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Inquiries: Ministerial Evidence

Volume 687: debated on Wednesday 13 December 2006

asked Her Majesty’s Government:

Whether Ministers giving evidence to committees of inquiry of foreign legislatures are bound by the Official Secrets Act 1989 and rules about the confidentiality of Cabinet discussions.

My Lords, the requirements of the Ministerial Code apply to Ministers giving evidence to committees of inquiry, whether at home or overseas.

My Lords, I thank the Minister for that reply. Will he please comment on the appropriateness of the Prime Minister giving evidence to a United States Iraq group, the Baker group, on past actions of this Government and what he considers future actions should be regarding Iraq? This was done at a time when the Prime Minister has adamantly refused to hold such an inquiry in Britain.

My Lords, it seemed entirely appropriate for the Prime Minister to give such evidence, which I thought was testament to his openness of approach.

My Lords, I think it is testament to the Prime Minister’s openness of approach and the openness in general of this Government to questions relating to Iraq. The Prime Minister made himself very clear in explaining our nation’s position and his position in particular.

My Lords, does the Minister consider that the Prime Minister’s openness was demonstrated by his unwillingness to make any report to Parliament, and hardly any report to the public, on the outcome of his talks with President Bush on that inquiry?

My Lords, I am sure that the Prime Minister acted entirely properly and with great care in what is obviously a delicate situation. It is absolutely the case that the Prime Minister acted entirely properly and he has been very clear in explaining his policy and position on this issue.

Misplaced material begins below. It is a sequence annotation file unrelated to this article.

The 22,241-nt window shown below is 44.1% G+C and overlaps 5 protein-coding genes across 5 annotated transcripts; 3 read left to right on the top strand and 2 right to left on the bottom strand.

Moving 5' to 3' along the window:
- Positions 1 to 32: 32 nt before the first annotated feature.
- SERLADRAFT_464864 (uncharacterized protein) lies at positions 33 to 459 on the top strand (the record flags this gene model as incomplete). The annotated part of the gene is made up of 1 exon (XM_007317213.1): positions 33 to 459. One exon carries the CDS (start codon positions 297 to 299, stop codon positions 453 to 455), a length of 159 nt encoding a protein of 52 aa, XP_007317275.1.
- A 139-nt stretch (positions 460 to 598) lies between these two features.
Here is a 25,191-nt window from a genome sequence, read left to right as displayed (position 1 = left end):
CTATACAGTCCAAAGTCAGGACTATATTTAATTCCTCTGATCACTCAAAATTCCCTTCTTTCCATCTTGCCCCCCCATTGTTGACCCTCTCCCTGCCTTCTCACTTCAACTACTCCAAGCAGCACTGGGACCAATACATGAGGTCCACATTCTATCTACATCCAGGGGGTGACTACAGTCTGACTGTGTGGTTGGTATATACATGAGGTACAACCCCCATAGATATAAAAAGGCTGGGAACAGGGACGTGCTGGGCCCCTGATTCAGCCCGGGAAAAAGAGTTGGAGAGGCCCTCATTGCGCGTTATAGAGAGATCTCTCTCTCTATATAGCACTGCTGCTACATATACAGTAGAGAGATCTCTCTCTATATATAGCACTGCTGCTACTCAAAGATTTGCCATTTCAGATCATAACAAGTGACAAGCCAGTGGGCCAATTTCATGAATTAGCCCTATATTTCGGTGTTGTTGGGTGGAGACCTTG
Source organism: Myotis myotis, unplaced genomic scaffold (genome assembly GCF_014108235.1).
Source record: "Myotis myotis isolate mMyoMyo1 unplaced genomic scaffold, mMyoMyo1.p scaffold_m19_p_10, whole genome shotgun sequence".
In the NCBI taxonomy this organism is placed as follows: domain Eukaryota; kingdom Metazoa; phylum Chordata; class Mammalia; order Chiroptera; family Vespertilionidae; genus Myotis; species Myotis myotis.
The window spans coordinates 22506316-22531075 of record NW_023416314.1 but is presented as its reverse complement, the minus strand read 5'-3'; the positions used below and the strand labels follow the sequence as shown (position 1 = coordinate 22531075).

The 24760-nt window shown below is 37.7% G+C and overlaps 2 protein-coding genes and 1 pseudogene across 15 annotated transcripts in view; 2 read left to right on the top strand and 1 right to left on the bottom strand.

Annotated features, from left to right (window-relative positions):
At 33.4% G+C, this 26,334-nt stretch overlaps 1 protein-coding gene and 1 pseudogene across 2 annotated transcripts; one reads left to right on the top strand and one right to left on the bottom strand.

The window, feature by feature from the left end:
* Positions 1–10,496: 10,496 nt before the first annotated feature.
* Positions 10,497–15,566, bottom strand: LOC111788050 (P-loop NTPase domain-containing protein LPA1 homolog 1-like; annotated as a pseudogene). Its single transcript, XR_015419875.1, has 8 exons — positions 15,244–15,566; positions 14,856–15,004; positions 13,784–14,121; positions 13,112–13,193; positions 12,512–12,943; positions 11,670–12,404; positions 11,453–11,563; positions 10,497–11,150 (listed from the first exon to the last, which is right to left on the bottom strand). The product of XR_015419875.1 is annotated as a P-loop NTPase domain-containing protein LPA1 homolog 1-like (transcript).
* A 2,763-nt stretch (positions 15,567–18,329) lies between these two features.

My Lords, will my noble friend confirm that there have been four parliamentary or judicial inquiries into different aspects of the war in Iraq?

My Lords, I can confirm that. There has been the ISC report, the Foreign Affairs Committee report and the Butler and Hutton inquiries and reports. As the Prime Minister explained on many occasions, he has been extremely willing to debate our past, present and future policy in Iraq.

My Lords, has the convention, which used to be in force, whereby government policy was announced, first, in Parliament and then to the greater, wider public, here and overseas, been abandoned?

No, my Lords, of course it has not been abandoned. The Prime Minister was making plain our policy position. He was making his views and the Government’s views known to a foreign jurisdiction and legislature. It is testament to the Prime Minister’s openness on these issues and his desire further to consider and debate these matters publicly. He has done the nation a great service.

My Lords, if the Prime Minister has been so very open, why have the Government not yet acceded to the request that there should be a debate on Iraq in the Commons?